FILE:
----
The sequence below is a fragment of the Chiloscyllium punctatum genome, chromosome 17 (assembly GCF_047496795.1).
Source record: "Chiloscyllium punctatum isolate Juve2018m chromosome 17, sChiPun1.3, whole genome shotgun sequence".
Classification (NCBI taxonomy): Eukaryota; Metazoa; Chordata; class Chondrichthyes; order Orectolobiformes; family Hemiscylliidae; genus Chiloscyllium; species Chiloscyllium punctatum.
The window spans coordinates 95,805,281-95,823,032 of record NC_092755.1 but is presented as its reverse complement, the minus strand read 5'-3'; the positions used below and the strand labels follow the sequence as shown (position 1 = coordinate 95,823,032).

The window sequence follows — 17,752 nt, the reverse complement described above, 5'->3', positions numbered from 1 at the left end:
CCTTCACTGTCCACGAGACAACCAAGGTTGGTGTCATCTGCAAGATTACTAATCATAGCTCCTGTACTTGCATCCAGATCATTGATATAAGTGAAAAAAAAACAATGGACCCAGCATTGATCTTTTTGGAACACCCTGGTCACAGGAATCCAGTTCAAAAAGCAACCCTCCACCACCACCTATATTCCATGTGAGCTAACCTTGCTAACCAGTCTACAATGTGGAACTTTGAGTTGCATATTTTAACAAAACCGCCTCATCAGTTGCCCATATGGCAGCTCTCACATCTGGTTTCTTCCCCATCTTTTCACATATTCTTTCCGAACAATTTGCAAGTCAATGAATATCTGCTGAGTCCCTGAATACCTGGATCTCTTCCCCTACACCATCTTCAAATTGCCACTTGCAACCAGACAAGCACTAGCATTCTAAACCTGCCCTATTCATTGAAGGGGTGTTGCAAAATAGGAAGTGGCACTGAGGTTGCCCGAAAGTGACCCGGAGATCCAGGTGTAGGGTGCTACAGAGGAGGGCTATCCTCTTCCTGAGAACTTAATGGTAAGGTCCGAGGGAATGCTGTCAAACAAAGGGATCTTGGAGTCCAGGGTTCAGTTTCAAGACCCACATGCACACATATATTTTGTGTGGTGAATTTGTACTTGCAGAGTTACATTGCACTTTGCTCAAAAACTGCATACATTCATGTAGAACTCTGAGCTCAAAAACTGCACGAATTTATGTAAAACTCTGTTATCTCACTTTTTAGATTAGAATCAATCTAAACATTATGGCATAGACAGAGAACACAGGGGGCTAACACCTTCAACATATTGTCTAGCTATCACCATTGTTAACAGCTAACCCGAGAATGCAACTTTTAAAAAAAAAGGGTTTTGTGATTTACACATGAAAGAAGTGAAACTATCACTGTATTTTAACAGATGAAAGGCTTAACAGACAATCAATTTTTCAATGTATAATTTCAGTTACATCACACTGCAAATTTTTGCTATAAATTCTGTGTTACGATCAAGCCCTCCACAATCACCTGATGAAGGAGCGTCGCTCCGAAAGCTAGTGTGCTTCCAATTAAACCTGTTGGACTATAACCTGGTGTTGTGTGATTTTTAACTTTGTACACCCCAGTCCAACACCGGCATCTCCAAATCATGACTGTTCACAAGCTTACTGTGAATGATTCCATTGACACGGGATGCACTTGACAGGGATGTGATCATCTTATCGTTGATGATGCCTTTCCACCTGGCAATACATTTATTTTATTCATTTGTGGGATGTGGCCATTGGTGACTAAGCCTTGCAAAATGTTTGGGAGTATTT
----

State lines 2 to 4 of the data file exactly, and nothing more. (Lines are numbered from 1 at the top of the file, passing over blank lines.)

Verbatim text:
Source record: "Chiloscyllium punctatum isolate Juve2018m chromosome 17, sChiPun1.3, whole genome shotgun sequence".
Classification (NCBI taxonomy): Eukaryota; Metazoa; Chordata; class Chondrichthyes; order Orectolobiformes; family Hemiscylliidae; genus Chiloscyllium; species Chiloscyllium punctatum.
The window spans coordinates 95,805,281-95,823,032 of record NC_092755.1 but is presented as its reverse complement, the minus strand read 5'-3'; the positions used below and the strand labels follow the sequence as shown (position 1 = coordinate 95,823,032).